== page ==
Dating direct nottingham uk
Dating direct nottingham uk
Then came the new broom of NBC, like many other depots, vehicles were swapped between fleets, with some going from one end of the country to the other, to slightly misquote Oscar Wilde, the accountants "knew the price of everything and the value of nothing" corners were cut to try and save money, I.e.bright trim and badges were painted over, or simply not replaced if bodywork was required, wheel trims started to disappear, and all in all the fleet started to look ramshackle and neglected. Unfortunately PTE’s seemed to be little better, in fairness, Go Ahead seem to make an effort, and their vehicles are better presented than those of another company of Scottish origin, but I’m afraid that apart from a handful of smaller companies, the glory days are long gone I like the acronym Ronnie has posted, NBC = No Body Cares.
Much to the annoyance of Head Office, certain depots removed them as soon as possible with the regular excuse of ‘lost in service’. The real reasons for removal was brake overheating, time in removing and replacing them when wheels had to be changed and, most importantly, the need to regularly check wheel nuts for tightness which later became a mandatory regular check and, as I understand it, it was at that time that the London wheel trims disappeared in short order. They all seemed to disappear from buses almost overnight. This was, of course long before the days of wheel nut indicators or hubometers, so the ‘falling off’ incident sounds eminently plausible.The postulated 1971 date of the decree stipulating the removal of the trims fits with the fact that, from 1st January 1970, London Transport came “under new management” when the Central Buses and Underground operations were transferred to the Greater London Council.In the 10th June 1969 House of Lords debate on the proposed Transport London Bill, it was dismissively stated that “London Transport management is very weak”, this from a Tory politician whose career had been mostly in agriculture.A slightly different one – unprintable in ‘family’ circumstances – was in a trade magazine which crossed my desk some years ago.Fortunately the hierarchy realised in time, and decided not to use NBG after all!Thus the Broadway/Chiswick dynasty that had effectively reigned since the days of the General came to an abrupt end.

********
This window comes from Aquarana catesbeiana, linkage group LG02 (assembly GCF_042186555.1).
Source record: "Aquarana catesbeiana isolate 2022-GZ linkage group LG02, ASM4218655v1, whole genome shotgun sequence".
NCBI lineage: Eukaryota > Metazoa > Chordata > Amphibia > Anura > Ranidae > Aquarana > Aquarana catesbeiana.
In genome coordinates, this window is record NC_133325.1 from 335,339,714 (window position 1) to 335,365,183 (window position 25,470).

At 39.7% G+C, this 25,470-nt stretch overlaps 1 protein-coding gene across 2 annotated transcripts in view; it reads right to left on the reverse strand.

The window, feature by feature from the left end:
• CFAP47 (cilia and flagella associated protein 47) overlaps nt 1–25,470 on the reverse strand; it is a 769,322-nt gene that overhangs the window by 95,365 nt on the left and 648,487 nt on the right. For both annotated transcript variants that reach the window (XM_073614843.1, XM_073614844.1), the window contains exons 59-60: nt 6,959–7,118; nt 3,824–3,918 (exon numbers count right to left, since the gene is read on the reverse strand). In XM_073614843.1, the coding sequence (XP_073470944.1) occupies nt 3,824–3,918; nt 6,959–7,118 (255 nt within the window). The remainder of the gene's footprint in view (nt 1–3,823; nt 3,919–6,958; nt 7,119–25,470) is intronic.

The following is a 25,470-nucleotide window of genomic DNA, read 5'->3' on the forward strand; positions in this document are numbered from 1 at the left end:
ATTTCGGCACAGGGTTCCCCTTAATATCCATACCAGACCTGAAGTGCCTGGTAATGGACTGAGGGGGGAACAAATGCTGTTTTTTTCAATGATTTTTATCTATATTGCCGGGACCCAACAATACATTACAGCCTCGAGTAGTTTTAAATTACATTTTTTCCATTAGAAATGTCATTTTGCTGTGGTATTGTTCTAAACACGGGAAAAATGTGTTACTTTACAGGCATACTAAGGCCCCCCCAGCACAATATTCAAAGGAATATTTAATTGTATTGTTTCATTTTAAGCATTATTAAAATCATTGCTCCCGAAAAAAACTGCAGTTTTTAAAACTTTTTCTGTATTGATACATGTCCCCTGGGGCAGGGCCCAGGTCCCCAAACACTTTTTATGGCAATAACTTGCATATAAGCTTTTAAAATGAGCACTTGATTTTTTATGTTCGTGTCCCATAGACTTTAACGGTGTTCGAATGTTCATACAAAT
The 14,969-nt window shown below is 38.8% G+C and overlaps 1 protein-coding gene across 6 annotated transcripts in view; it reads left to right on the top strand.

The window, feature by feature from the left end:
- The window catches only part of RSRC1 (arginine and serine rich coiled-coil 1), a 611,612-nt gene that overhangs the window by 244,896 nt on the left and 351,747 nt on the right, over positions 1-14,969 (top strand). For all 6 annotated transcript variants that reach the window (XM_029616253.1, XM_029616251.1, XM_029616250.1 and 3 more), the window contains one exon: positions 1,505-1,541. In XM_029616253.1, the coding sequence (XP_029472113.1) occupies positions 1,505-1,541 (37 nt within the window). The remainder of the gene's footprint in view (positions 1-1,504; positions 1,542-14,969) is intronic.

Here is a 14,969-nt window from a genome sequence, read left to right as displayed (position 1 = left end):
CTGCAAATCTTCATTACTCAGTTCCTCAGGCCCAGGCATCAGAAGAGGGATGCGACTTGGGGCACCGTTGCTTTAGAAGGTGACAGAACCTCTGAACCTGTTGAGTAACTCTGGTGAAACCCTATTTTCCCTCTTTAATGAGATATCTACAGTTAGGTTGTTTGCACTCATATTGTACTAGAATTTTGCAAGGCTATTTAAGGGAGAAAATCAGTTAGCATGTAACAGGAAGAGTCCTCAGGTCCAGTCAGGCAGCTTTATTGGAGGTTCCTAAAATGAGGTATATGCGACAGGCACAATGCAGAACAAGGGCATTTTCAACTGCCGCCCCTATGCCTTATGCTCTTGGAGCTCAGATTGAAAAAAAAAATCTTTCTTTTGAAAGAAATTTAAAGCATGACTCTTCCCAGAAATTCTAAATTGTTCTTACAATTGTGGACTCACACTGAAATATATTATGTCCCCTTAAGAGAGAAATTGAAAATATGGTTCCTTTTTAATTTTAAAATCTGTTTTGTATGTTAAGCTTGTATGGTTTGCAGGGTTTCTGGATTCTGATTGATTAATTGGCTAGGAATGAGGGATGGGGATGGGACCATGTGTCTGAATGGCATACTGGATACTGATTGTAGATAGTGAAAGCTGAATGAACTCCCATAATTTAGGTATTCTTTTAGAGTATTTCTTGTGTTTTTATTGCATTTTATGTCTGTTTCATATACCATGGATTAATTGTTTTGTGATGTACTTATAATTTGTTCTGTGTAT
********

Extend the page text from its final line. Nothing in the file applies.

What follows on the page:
All new brooms like to be seen to sweep clean, even if some of the items thus discarded are of benefit.And – whilst on wheels – how different (and awful) are/were AECs and Leylands running without their nuts-rings on the front wheels! With the covers it was harder to see if the wheel(s) was falling off. I seem to remember reading somewhere (though please correct me if I’m wrong) that a rear wheel trim disc once came off an LT bus whilst at speed and caused someone a serious injury, resulting in their immediate removal from the entire fleet.Victor, I cant speak for LT, but I suspect it could all be part of the same couldn’t care less syndrome that effected BET and BTH companies when NCB came about.Unless some garages stockpiled a quantity for use as dustbin lids!It seems odd to me that after over twenty years and millions of miles in service a wheel trim should come off in such a way as to injure someone and trigger a mass removal.The trims were attached by a u shaped bracket bolted at each end to the hub.